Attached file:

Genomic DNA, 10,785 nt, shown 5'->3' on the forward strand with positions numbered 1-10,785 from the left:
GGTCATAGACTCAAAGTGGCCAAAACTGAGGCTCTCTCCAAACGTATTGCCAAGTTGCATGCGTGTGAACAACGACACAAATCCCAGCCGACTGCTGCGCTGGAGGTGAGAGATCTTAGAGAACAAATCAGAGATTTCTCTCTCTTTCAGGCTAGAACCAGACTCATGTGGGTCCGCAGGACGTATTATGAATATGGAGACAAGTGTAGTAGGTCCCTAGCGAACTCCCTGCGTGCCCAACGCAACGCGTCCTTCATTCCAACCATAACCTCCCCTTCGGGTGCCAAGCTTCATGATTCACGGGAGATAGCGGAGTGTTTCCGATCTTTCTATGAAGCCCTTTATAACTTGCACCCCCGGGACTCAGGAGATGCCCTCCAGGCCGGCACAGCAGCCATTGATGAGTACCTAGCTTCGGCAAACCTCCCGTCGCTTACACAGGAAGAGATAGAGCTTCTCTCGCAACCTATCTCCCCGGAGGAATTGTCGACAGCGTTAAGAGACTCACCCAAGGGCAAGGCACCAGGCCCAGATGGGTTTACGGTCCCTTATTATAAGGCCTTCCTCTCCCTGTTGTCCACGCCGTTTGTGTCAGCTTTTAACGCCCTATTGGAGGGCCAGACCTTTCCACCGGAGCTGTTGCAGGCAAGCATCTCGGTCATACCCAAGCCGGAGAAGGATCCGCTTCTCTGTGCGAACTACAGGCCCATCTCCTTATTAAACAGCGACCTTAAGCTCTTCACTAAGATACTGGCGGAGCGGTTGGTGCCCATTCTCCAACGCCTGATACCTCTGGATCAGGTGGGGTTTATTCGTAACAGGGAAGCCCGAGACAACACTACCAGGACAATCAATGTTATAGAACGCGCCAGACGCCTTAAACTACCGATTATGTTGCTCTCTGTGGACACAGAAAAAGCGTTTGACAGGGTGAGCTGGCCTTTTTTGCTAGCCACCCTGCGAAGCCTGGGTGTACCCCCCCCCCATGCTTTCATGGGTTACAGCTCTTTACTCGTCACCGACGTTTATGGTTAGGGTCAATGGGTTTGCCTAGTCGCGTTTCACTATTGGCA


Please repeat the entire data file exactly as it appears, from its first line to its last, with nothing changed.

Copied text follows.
Genomic DNA, 10,785 nt, shown 5'->3' on the forward strand with positions numbered 1-10,785 from the left:
GGTCATAGACTCAAAGTGGCCAAAACTGAGGCTCTCTCCAAACGTATTGCCAAGTTGCATGCGTGTGAACAACGACACAAATCCCAGCCGACTGCTGCGCTGGAGGTGAGAGATCTTAGAGAACAAATCAGAGATTTCTCTCTCTTTCAGGCTAGAACCAGACTCATGTGGGTCCGCAGGACGTATTATGAATATGGAGACAAGTGTAGTAGGTCCCTAGCGAACTCCCTGCGTGCCCAACGCAACGCGTCCTTCATTCCAACCATAACCTCCCCTTCGGGTGCCAAGCTTCATGATTCACGGGAGATAGCGGAGTGTTTCCGATCTTTCTATGAAGCCCTTTATAACTTGCACCCCCGGGACTCAGGAGATGCCCTCCAGGCCGGCACAGCAGCCATTGATGAGTACCTAGCTTCGGCAAACCTCCCGTCGCTTACACAGGAAGAGATAGAGCTTCTCTCGCAACCTATCTCCCCGGAGGAATTGTCGACAGCGTTAAGAGACTCACCCAAGGGCAAGGCACCAGGCCCAGATGGGTTTACGGTCCCTTATTATAAGGCCTTCCTCTCCCTGTTGTCCACGCCGTTTGTGTCAGCTTTTAACGCCCTATTGGAGGGCCAGACCTTTCCACCGGAGCTGTTGCAGGCAAGCATCTCGGTCATACCCAAGCCGGAGAAGGATCCGCTTCTCTGTGCGAACTACAGGCCCATCTCCTTATTAAACAGCGACCTTAAGCTCTTCACTAAGATACTGGCGGAGCGGTTGGTGCCCATTCTCCAACGCCTGATACCTCTGGATCAGGTGGGGTTTATTCGTAACAGGGAAGCCCGAGACAACACTACCAGGACAATCAATGTTATAGAACGCGCCAGACGCCTTAAACTACCGATTATGTTGCTCTCTGTGGACACAGAAAAAGCGTTTGACAGGGTGAGCTGGCCTTTTTTGCTAGCCACCCTGCGAAGCCTGGGTGTACCCCCCCCCCATGCTTTCATGGGTTACAGCTCTTTACTCGTCACCGACGTTTATGGTTAGGGTCAATGGGTTTGCCTAGTCGCGTTTCACTATTGGCA